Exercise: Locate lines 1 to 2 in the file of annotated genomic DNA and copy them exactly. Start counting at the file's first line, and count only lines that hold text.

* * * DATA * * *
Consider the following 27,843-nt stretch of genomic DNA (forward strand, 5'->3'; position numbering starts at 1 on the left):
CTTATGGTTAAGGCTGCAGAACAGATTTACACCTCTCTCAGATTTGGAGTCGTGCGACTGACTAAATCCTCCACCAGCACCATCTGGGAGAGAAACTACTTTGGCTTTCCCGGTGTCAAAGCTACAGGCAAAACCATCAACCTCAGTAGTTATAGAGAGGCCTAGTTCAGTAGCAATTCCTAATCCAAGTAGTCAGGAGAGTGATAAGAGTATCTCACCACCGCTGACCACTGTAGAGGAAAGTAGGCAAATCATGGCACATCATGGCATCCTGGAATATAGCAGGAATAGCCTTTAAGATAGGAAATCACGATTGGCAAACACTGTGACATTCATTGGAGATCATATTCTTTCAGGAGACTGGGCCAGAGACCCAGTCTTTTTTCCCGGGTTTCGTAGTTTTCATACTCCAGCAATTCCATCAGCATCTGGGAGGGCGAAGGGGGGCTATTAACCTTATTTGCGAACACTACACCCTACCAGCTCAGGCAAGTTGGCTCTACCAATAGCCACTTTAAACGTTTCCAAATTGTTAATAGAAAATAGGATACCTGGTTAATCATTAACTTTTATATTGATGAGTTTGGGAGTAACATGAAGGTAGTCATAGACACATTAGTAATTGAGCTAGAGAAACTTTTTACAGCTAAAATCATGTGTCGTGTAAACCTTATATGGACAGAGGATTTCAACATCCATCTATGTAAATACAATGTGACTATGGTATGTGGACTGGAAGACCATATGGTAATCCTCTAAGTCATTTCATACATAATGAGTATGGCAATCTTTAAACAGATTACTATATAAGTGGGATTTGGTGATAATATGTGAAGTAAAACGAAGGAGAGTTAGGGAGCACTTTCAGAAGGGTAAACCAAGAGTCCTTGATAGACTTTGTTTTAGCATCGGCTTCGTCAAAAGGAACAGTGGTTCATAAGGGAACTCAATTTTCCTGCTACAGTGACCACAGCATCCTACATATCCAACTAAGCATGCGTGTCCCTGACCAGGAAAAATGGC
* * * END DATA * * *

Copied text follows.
Consider the following 27,843-nt stretch of genomic DNA (forward strand, 5'->3'; position numbering starts at 1 on the left):
CTTATGGTTAAGGCTGCAGAACAGATTTACACCTCTCTCAGATTTGGAGTCGTGCGACTGACTAAATCCTCCACCAGCACCATCTGGGAGAGAAACTACTTTGGCTTTCCCGGTGTCAAAGCTACAGGCAAAACCATCAACCTCAGTAGTTATAGAGAGGCCTAGTTCAGTAGCAATTCCTAATCCAAGTAGTCAGGAGAGTGATAAGAGTATCTCACCACCGCTGACCACTGTAGAGGAAAGTAGGCAAATCATGGCACATCATGGCATCCTGGAATATAGCAGGAATAGCCTTTAAGATAGGAAATCACGATTGGCAAACACTGTGACATTCATTGGAGATCATATTCTTTCAGGAGACTGGGCCAGAGACCCAGTCTTTTTTCCCGGGTTTCGTAGTTTTCATACTCCAGCAATTCCATCAGCATCTGGGAGGGCGAAGGGGGGCTATTAACCTTATTTGCGAACACTACACCCTACCAGCTCAGGCAAGTTGGCTCTACCAATAGCCACTTTAAACGTTTCCAAATTGTTAATAGAAAATAGGATACCTGGTTAATCATTAACTTTTATATTGATGAGTTTGGGAGTAACATGAAGGTAGTCATAGACACATTAGTAATTGAGCTAGAGAAACTTTTTACAGCTAAAATCATGTGTCGTGTAAACCTTATATGGACAGAGGATTTCAACATCCATCTATGTAAATACAATGTGACTATGGTATGTGGACTGGAAGACCATATGGTAATCCTCTAAGTCATTTCATACATAATGAGTATGGCAATCTTTAAACAGATTACTATATAAGTGGGATTTGGTGATAATATGTGAAGTAAAACGAAGGAGAGTTAGGGAGCACTTTCAGAAGGGTAAACCAAGAGTCCTTGATAGACTTTGTTTTAGCATCGGCTTCGTCAAAAGGAACAGTGGTTCATAAGGGAACTCAATTTTCCTGCTACAGTGACCACAGCATCCTACATATCCAACTAAGCATGCGTGTCCCTGACCAGGAAAAATGGC